Much like the watches themselves, Rolex’s bracelets have their own reference numbers. Usually stamped on the last link, these vary depending on the particular type and generation of the bracelet, in addition to the size of the end-links. In fact, the end links themselves are also given corresponding numbers, to make sure that they perfectly match with specific cases. With that in mind, one noticeable difference lies in the Oyster bracelets fitted to the Submariner and Sea-Dweller from about 1969 onwards.
As the definite dive watches of their generation, their clasps were judged to need more protection against accidental opening. These Oysterlock clasps have an additional fastening over the standard latching mechanism to keep them better secured during strenuous activity. The inclusion of the new clasp led to these bracelets being given separate reference numbers to help differentiate them from the Oyster bracelets that were fitted to Rolex’s other watches. Today Oysterlock clasps are fitted to a number of watches from Rolex’s Professional collection and are still found on both the modern Submariner and Sea-Dweller.
In addition to Rolex’s numbering system, markings found on vintage Oyster bracelets can often include the names of different manufacturers. From the 1950s to the 1970s, Rolex used several companies other than Gay Frères to supply their bracelets. In response to tax regulations at the time, the brand used USA-based C&I to make the Oyster bracelets for the North American market, and you may find their logo stamped on the inside of the clasp. Similarly, some were built in Mexico, which will be marked “Hecho en Mexico.”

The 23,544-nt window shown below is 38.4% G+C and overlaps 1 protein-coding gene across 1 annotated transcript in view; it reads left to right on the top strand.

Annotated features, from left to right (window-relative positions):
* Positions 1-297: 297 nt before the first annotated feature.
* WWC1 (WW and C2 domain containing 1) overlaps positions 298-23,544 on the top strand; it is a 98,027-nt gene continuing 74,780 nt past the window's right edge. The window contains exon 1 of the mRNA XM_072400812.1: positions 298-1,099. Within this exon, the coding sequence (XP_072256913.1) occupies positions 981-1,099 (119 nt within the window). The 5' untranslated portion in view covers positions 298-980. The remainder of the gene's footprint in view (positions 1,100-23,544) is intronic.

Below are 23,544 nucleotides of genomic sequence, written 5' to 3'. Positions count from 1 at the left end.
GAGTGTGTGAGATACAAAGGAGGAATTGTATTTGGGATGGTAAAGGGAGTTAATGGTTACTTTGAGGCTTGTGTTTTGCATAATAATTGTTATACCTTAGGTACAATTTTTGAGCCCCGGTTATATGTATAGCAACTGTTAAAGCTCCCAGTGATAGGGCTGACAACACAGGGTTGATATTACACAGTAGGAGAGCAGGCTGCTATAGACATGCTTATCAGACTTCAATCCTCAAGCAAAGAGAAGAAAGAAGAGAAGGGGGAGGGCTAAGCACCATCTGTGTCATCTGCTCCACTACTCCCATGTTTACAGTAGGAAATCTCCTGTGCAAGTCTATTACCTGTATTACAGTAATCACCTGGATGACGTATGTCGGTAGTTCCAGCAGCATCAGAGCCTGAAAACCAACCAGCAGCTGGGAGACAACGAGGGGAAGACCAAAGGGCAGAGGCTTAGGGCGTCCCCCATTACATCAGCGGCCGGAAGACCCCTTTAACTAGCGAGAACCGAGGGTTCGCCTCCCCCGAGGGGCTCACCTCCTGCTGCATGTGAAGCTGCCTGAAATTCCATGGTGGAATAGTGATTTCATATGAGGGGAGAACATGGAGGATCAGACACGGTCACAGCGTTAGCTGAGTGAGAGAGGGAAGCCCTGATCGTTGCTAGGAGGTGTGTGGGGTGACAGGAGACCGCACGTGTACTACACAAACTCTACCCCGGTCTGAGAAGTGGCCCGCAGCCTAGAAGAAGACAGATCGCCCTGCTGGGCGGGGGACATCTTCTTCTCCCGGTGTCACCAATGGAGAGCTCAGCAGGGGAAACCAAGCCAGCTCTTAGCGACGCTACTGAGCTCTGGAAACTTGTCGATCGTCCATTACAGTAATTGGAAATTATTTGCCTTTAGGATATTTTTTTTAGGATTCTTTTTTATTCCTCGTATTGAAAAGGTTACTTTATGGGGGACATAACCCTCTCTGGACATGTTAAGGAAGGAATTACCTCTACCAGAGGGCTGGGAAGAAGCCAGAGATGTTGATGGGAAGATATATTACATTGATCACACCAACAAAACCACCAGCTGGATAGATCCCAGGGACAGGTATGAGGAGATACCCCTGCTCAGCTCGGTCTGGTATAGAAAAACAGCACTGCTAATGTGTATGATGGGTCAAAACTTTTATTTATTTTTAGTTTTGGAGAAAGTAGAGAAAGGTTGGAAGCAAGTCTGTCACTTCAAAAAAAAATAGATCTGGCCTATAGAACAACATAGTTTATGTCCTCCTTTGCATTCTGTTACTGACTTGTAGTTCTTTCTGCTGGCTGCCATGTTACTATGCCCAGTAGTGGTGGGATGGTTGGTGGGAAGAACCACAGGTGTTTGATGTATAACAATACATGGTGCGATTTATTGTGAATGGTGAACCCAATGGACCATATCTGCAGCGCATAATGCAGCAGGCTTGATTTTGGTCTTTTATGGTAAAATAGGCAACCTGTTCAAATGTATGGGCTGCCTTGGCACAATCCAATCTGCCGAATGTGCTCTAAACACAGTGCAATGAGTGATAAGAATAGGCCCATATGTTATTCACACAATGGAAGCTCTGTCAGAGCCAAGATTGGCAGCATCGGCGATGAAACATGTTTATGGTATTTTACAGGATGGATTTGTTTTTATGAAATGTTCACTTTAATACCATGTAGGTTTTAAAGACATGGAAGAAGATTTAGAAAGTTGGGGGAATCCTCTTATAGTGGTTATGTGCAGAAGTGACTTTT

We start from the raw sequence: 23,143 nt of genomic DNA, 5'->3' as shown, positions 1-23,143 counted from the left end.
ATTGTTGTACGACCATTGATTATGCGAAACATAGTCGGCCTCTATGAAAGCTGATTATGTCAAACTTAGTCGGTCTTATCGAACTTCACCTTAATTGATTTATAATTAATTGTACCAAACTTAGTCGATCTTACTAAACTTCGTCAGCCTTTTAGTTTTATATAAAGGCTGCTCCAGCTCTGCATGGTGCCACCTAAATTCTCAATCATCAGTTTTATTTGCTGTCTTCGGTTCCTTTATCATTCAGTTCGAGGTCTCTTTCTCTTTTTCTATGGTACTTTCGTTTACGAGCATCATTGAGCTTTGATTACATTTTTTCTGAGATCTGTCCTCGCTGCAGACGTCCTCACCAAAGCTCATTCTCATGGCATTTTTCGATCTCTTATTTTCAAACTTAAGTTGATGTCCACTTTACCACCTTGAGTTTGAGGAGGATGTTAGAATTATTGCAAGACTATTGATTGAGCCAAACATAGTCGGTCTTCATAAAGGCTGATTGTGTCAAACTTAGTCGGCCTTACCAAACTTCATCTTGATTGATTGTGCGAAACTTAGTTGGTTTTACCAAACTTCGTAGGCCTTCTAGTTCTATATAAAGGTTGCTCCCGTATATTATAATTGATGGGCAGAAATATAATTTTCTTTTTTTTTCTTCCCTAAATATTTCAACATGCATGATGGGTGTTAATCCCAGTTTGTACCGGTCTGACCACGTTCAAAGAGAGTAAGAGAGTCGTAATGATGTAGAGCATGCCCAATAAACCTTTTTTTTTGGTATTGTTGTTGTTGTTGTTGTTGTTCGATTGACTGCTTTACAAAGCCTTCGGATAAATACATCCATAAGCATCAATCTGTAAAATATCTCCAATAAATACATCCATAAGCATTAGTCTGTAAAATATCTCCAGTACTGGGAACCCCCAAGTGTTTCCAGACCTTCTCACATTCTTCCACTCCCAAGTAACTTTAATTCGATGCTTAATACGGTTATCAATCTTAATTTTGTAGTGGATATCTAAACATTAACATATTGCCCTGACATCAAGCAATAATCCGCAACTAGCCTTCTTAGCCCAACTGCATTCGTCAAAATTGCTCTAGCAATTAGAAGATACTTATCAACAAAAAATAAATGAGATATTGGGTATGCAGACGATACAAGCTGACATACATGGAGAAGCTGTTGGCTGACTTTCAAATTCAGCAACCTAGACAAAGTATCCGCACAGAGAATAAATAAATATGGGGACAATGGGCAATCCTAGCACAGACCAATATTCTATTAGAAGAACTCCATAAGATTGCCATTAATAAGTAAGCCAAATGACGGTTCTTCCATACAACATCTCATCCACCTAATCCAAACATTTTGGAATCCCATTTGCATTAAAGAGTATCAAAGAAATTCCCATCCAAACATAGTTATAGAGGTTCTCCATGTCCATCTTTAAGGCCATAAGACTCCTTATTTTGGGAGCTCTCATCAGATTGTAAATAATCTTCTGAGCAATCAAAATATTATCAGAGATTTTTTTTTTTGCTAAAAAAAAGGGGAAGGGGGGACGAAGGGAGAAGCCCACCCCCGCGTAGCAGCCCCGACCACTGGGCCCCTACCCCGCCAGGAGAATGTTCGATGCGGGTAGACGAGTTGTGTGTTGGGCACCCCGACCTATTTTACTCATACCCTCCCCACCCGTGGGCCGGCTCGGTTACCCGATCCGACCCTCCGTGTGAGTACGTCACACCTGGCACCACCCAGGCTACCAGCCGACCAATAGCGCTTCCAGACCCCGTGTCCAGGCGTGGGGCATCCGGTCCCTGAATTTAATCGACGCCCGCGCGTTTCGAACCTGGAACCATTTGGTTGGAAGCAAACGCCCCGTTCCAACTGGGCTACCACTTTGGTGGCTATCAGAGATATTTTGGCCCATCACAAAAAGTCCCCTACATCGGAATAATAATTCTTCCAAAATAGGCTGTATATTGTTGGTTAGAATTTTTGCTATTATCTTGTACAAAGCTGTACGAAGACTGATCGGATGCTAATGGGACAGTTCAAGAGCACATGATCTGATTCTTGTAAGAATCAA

The Rolex Oyster Bracelet Today
Just as many Rolex watches have graduated to the level of status symbols, rather than the rugged tools they were originally designed to be, so have the bracelets changed with them – and none more so than the Oyster. Once only available in stainless steel, the Oyster bracelet is now forged from every type of metal combination that Rolex offers. In addition to the incredibly strong 904L stainless steel, you can have them in two-tone Rolesor (yellow or rose), all three colors of 18k gold (yellow, white and Everose), and even the shimmering luxury of 950 platinum.
However, regardless of the materials used in its construction, the Rolex Oyster bracelet remains the most versatile within the range, able to match just about any situation while providing rock-solid security. Widely used across some of the most celebrated models in Rolex’s history, the Oyster bracelet remains an essential element in the brand’s catalog.